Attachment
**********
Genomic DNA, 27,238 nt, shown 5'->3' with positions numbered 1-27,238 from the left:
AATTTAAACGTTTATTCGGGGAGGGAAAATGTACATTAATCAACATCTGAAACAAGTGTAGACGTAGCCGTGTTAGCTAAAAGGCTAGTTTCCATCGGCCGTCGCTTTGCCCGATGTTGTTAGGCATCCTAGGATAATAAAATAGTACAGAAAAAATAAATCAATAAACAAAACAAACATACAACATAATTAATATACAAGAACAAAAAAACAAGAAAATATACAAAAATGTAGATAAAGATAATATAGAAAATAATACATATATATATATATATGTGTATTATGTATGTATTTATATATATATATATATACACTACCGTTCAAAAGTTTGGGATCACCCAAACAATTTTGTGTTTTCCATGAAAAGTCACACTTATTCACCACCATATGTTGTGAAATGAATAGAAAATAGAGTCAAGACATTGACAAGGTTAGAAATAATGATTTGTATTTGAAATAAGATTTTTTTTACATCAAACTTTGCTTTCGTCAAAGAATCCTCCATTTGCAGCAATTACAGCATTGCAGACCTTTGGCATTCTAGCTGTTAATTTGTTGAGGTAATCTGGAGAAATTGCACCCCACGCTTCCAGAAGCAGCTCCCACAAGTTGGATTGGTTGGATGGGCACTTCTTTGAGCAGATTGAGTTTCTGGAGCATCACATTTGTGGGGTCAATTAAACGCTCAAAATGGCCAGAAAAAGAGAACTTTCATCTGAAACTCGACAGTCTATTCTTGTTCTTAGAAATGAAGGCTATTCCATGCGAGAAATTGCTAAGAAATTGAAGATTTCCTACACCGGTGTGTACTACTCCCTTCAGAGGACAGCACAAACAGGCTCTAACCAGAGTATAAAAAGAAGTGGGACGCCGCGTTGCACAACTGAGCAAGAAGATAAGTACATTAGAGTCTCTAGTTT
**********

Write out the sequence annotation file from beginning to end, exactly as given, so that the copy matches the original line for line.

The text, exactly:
Genomic DNA, 27,238 nt, shown 5'->3' with positions numbered 1-27,238 from the left:
AATTTAAACGTTTATTCGGGGAGGGAAAATGTACATTAATCAACATCTGAAACAAGTGTAGACGTAGCCGTGTTAGCTAAAAGGCTAGTTTCCATCGGCCGTCGCTTTGCCCGATGTTGTTAGGCATCCTAGGATAATAAAATAGTACAGAAAAAATAAATCAATAAACAAAACAAACATACAACATAATTAATATACAAGAACAAAAAAACAAGAAAATATACAAAAATGTAGATAAAGATAATATAGAAAATAATACATATATATATATATATGTGTATTATGTATGTATTTATATATATATATATATACACTACCGTTCAAAAGTTTGGGATCACCCAAACAATTTTGTGTTTTCCATGAAAAGTCACACTTATTCACCACCATATGTTGTGAAATGAATAGAAAATAGAGTCAAGACATTGACAAGGTTAGAAATAATGATTTGTATTTGAAATAAGATTTTTTTTACATCAAACTTTGCTTTCGTCAAAGAATCCTCCATTTGCAGCAATTACAGCATTGCAGACCTTTGGCATTCTAGCTGTTAATTTGTTGAGGTAATCTGGAGAAATTGCACCCCACGCTTCCAGAAGCAGCTCCCACAAGTTGGATTGGTTGGATGGGCACTTCTTTGAGCAGATTGAGTTTCTGGAGCATCACATTTGTGGGGTCAATTAAACGCTCAAAATGGCCAGAAAAAGAGAACTTTCATCTGAAACTCGACAGTCTATTCTTGTTCTTAGAAATGAAGGCTATTCCATGCGAGAAATTGCTAAGAAATTGAAGATTTCCTACACCGGTGTGTACTACTCCCTTCAGAGGACAGCACAAACAGGCTCTAACCAGAGTATAAAAAGAAGTGGGACGCCGCGTTGCACAACTGAGCAAGAAGATAAGTACATTAGAGTCTCTAGTTT